So, I started with about a teaspoon and a half of peppercorns. Now once you get it down to just a medium grind go ahead and add about 3 garlic cloves worth of garlic with a little bit of kosher salt. Now work that for just a few seconds. You don't want to beat the moisture all the way out of the garlic. You just want to loosen it up a little bit.
    As soon as you see the water kind of rise out of it, go ahead and add about a lemon's worth of zest. Now, same thing. Now same thing here, you don't want to beat it to death. Just work it until you start to smell lemons and when you do, hit it with a little bit of parsley. Just a pinch. Work for another couple of seconds and then we're going to bring it to a paste consistency with just, I don't know, with 2 maybe 3 tablespoons of extra virgin olive oil. Again, we're not trying to make soup but make a paste we can work with under the chicken skin.

1 1/2 tsp. Peppercorn

3 Cloves Garlic

Pinch Kosher Salt

Zest of 1 Lemon

1 tsp Parsley

2-3 Tbsp Extra Virgin Olive Oil

    Now, we may have found the perfect pan, but a roast needs to sit up out of the pan or else it will just lay there in it's juices and boil. Now for that, we could use a rack. But racks are, well ... besides being clumsy, food sticks to them and trust me, these things are hard to clean. But above all they bring no flavor whatsoever to the pan drippings.
    But, aromatic vegetables do which is why I float all my chickens on only the finest—or maybe a little past their prime—carrots, celery and onions. Time to face the bird.
    The secret to roast chicken is sun bathing. Sun bathing. Now when you go to the beach, you don't curl up into a little ball. You stretch out so the sun's radiation can broil you. That is what it is, you know, broiling. Well, the same hold's true for a chicken. The flatter and more uniform you can get it the faster and hotter you can cook it and that is what produces juicy meat and crisp brown skin. So, instead of trussing the bird we butterfly.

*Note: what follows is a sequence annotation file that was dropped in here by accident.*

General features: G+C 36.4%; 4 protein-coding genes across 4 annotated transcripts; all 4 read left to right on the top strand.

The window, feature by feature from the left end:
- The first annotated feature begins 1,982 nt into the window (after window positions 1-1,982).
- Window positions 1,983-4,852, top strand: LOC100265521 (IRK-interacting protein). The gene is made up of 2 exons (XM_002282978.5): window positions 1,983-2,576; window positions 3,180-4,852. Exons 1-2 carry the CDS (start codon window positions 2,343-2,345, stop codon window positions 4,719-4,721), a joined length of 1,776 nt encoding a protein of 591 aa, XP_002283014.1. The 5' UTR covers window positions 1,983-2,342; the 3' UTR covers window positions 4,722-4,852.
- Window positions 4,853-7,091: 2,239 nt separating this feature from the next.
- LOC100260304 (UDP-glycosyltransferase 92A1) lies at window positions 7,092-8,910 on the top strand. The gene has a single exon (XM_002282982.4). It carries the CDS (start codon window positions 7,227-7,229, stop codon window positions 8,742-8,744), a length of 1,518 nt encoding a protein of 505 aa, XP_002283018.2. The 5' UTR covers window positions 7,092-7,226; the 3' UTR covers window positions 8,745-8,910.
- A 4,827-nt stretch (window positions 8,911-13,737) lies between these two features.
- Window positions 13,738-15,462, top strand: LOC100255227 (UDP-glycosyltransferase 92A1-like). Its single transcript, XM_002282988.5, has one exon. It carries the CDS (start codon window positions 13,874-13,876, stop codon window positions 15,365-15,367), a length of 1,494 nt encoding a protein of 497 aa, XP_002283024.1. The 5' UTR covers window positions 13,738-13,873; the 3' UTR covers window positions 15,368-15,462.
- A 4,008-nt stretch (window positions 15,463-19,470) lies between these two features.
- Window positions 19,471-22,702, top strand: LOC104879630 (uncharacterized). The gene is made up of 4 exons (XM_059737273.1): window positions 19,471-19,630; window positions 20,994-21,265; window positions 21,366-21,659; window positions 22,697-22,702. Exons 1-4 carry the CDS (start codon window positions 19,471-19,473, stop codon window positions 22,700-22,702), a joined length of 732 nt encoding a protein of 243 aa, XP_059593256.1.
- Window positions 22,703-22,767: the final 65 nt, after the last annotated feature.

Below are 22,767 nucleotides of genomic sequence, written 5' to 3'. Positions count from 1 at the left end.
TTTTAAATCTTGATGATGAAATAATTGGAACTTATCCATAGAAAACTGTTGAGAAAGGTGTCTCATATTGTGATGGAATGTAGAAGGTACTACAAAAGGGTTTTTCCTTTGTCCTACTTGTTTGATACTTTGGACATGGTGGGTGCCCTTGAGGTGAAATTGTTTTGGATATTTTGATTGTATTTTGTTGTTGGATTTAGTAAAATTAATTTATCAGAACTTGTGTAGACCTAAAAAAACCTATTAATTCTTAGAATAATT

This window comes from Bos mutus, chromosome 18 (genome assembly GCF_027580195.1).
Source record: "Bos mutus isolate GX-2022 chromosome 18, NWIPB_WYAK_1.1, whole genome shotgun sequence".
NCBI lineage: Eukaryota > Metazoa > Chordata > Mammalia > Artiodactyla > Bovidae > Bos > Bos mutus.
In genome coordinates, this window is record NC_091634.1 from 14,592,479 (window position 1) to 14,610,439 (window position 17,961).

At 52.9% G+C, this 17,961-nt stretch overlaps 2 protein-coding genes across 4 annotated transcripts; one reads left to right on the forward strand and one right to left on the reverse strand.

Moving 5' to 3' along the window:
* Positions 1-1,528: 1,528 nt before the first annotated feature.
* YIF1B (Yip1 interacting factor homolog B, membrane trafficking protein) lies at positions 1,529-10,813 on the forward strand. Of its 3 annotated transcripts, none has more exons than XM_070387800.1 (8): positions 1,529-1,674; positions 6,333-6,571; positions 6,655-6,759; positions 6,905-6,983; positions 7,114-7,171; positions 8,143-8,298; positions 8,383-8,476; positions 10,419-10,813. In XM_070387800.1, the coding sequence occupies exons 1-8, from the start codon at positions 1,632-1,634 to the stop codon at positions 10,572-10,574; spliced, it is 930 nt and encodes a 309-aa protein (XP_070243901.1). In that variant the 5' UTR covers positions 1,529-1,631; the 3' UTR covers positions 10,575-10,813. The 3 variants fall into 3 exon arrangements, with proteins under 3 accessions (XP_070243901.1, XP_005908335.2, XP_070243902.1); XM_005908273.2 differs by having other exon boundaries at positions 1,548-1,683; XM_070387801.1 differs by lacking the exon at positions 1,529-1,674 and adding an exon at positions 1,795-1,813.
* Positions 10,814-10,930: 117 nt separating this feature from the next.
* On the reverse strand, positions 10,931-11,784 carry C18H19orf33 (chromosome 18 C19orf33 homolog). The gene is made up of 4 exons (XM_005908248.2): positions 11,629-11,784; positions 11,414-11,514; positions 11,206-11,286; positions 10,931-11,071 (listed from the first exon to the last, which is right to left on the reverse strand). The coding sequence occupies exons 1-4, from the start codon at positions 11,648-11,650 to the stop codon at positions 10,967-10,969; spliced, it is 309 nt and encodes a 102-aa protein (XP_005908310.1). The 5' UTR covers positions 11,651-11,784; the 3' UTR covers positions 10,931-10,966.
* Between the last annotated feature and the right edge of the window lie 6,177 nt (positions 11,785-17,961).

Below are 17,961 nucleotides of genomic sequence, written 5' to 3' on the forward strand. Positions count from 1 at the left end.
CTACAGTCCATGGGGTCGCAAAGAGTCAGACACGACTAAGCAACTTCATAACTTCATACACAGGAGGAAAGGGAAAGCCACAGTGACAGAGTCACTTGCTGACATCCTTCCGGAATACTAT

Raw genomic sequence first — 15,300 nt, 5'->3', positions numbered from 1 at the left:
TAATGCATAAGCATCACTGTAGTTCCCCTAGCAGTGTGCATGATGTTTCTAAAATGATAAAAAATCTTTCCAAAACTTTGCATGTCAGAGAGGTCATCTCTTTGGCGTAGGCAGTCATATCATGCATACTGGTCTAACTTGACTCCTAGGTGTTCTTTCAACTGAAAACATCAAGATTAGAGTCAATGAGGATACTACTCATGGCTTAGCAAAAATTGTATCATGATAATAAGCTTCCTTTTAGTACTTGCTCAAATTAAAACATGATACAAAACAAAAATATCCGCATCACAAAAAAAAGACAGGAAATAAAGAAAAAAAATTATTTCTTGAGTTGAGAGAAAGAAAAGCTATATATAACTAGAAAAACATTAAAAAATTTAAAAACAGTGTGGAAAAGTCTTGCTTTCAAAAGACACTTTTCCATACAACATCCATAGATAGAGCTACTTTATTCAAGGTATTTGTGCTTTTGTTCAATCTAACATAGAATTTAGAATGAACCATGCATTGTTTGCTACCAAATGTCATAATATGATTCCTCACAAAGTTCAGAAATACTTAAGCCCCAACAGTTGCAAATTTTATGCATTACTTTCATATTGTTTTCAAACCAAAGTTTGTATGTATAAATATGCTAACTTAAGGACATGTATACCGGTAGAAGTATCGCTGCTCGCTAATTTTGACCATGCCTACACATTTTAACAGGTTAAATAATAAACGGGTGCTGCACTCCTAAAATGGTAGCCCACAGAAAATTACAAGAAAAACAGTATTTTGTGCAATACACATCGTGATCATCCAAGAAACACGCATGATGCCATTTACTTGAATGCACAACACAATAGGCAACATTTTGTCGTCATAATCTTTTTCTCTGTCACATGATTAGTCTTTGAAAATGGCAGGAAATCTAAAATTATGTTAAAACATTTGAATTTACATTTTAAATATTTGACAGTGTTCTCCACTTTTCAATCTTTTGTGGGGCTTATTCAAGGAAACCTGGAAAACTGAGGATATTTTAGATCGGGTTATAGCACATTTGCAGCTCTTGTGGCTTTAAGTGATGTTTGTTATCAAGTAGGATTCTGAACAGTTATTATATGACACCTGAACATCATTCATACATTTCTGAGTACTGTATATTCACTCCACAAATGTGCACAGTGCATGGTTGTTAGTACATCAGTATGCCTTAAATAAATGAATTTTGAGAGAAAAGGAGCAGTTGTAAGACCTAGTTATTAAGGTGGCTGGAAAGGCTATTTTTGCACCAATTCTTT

Flip your bird backside up and with a pair of kitchen shears—no, not regular scissors—cut the ribs down one side of the backbone and then on the other. Save the backbone. It will be great for the jus. Now, open the chicken up like a book and take out the keel bone that separates the two sides of the breast. Just slice through that thin membrane with a tip of a pairing knife and crack them open, reach in with a finger on either side the bone and just leaver it out. Now the breast will lay flat.
    Turning bird back over and spread him out like a butterfly. Now, just loosen the skin starting in from the neck. Just wiggle your fingers in. It'll lift right off. Just try not to tear it. There. Now to get to the dark meat, just lift the skin at the edge. Don't worry too much about getting all the way down into the leg. There's not a lot to season there anyway. Now, use a teaspoon and deliver the stuffing to each of the quarters and try to spread it out a little bit as you go. Perfect.
    So, why season under the skin?  Well, two reasons. One, skin is designed to keep what's out, out and what's in, in. So it stands to reason if you want to flavor the meat you got to get under the skin. Two, things like lemon zest, garlic, pepper all taste really bad when they burn and burn they will when exposed to all this direct heat. And, they get in the way of the skin browning.